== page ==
Stop The Hunt

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Stop The Hunt. September 2015

page 5 of 12

Great Bear Rainforest Death Toll

As Coastal First Nations the tolerable number of bears

killed for sport is zero.

Grizzly Bear Death Toll: 2001-2013

(Great Bear Rainforest)

Non-resident Guided Hunters 50

Resident Hunters 105

Total Grizzly bears killed 155

A hunter

proudly displays

the paw of a

dead grizzly

bear. Photo

by: Robert S.

Johnson

Black Bear Death Toll: 1998-2012*

(Great Bear Rainforest)

Non-resident Guided Hunters 786

* Since reporting of black bear kills is not required it is impossible

to know the number killed by resident hunters.

A Strong Presence to Protect Bears

When the trophy hunting season opens this fall, Coastal First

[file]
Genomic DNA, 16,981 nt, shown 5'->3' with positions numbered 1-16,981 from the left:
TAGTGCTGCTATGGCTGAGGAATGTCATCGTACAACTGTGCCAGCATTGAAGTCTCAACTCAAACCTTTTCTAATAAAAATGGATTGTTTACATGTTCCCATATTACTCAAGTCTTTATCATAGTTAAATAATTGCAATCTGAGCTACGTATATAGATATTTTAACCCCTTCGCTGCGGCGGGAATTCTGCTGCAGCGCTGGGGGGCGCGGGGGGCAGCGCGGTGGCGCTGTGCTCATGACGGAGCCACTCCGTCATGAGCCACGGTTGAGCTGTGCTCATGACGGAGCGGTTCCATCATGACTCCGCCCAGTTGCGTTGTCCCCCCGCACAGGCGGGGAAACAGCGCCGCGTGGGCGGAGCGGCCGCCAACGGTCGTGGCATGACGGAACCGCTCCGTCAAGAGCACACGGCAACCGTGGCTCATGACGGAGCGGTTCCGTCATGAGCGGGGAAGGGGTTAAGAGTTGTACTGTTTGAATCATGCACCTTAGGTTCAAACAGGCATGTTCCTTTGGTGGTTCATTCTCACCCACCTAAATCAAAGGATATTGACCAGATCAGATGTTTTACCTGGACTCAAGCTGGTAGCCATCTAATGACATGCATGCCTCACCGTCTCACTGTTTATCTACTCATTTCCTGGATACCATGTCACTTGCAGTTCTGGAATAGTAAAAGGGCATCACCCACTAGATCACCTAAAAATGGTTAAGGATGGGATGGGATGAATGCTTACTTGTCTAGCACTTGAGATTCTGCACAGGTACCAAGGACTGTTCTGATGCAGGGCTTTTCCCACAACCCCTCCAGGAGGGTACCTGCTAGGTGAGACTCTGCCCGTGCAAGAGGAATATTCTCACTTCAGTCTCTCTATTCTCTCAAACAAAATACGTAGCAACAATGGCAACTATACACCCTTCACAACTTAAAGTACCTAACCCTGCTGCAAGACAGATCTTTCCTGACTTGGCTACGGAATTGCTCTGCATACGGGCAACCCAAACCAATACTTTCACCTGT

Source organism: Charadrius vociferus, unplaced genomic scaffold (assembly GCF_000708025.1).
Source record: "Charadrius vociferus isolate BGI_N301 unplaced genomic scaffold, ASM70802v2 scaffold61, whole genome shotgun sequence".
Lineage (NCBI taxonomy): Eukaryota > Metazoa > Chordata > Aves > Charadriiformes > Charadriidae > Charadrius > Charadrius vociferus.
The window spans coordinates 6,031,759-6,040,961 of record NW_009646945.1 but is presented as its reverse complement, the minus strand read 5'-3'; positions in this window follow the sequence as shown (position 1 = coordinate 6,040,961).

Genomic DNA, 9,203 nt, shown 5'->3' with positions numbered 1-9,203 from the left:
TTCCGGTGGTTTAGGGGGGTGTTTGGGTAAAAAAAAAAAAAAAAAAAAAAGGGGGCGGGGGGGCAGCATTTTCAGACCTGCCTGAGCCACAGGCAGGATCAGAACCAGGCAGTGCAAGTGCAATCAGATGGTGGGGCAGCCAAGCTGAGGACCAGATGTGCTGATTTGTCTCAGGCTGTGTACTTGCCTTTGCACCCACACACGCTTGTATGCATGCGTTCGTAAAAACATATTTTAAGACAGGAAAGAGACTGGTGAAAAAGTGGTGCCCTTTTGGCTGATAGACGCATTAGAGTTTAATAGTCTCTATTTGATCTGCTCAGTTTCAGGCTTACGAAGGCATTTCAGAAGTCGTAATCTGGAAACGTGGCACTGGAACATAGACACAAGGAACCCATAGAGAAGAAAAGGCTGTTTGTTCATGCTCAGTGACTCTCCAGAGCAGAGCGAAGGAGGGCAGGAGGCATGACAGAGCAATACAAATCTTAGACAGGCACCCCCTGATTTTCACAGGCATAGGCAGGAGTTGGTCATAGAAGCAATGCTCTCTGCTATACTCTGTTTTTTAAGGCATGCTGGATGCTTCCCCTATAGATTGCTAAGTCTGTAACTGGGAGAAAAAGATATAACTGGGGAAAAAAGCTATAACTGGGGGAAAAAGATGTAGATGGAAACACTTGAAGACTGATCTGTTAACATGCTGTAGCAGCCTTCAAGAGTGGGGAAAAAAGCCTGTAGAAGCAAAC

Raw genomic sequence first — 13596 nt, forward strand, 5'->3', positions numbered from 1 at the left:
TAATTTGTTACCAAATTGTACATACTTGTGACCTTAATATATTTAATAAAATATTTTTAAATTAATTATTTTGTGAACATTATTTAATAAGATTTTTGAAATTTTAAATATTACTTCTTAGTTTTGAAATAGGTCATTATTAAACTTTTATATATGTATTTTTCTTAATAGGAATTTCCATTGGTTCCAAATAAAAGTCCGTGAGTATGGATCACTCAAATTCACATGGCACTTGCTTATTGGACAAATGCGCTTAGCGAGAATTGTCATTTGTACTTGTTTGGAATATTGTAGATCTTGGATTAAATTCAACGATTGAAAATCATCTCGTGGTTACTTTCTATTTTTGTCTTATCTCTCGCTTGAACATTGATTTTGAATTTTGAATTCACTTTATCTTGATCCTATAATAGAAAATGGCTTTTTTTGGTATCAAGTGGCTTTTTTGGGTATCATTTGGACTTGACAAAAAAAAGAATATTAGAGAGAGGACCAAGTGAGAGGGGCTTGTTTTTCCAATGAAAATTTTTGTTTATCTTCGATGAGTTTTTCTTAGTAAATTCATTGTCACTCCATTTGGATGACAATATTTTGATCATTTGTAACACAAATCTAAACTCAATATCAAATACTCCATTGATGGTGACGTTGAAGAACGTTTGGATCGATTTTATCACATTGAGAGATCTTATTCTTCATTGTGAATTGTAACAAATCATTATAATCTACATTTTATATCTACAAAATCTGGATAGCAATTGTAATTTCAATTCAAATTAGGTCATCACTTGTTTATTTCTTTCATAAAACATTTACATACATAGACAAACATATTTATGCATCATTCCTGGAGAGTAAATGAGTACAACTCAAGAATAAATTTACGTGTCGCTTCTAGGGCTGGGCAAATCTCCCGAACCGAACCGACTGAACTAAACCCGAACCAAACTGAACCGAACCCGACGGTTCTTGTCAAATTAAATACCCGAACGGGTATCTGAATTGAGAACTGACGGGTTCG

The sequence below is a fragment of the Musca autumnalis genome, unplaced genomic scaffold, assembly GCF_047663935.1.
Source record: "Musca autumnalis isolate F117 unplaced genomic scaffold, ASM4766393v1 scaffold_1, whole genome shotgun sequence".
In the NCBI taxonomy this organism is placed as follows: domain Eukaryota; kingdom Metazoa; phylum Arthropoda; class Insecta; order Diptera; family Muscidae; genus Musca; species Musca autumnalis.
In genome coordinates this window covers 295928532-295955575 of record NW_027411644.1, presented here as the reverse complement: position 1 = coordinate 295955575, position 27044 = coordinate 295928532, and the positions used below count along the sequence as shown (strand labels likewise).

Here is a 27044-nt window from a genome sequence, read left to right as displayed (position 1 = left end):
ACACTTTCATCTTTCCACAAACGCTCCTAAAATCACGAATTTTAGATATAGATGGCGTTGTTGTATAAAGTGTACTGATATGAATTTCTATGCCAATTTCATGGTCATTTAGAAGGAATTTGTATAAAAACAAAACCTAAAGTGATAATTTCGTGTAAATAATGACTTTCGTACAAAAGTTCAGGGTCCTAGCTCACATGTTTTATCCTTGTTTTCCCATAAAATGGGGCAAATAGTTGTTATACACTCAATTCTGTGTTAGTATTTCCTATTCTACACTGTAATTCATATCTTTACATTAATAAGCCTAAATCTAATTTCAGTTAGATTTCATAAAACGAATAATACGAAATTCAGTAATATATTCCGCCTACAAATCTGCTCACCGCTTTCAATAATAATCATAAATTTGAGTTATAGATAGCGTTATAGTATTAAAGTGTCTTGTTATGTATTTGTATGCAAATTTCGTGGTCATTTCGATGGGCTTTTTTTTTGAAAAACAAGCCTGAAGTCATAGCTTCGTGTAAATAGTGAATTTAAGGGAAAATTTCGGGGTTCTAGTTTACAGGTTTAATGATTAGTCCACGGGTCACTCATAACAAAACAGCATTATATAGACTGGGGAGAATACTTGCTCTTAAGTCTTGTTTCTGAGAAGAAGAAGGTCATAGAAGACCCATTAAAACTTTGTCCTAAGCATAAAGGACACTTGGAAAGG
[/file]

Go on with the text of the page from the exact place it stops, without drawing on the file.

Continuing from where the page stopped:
Nations will once again use whatever non-violent means necessary

to prevent bears from being needlessly shot.

As a first step we are prepared to approach any hunters in

our territories to inform them of the trophy hunting ban

and ask them to respect it. But, if necessary our people will

occupy watersheds where hunters plan to hunt and deter

any bears before they are harmed.

“If I have to stand between feeding bears and people with

guns, I will,” says Kitasoo/Xai’Xais Chief Councilor

Doug Neasloss, who has also worked as a bear viewing

guide in his territory. “But this year I hope visitors to the

Great Bear Rainforest leave the guns at home and bring

their cameras instead. If they do that, I’d be happy to introduce

them to some truly magnificent bears.”

In other words, trophy hunters should know that we’re

not going to make it easy for anybody to kill a bear in

our territories.

“If I have to stand between feeding bears and people with

guns, I will.” - Doug Neasloss, Kitasoo/Xai’Xais Nation

A grizzly bear in a coastal estuary.

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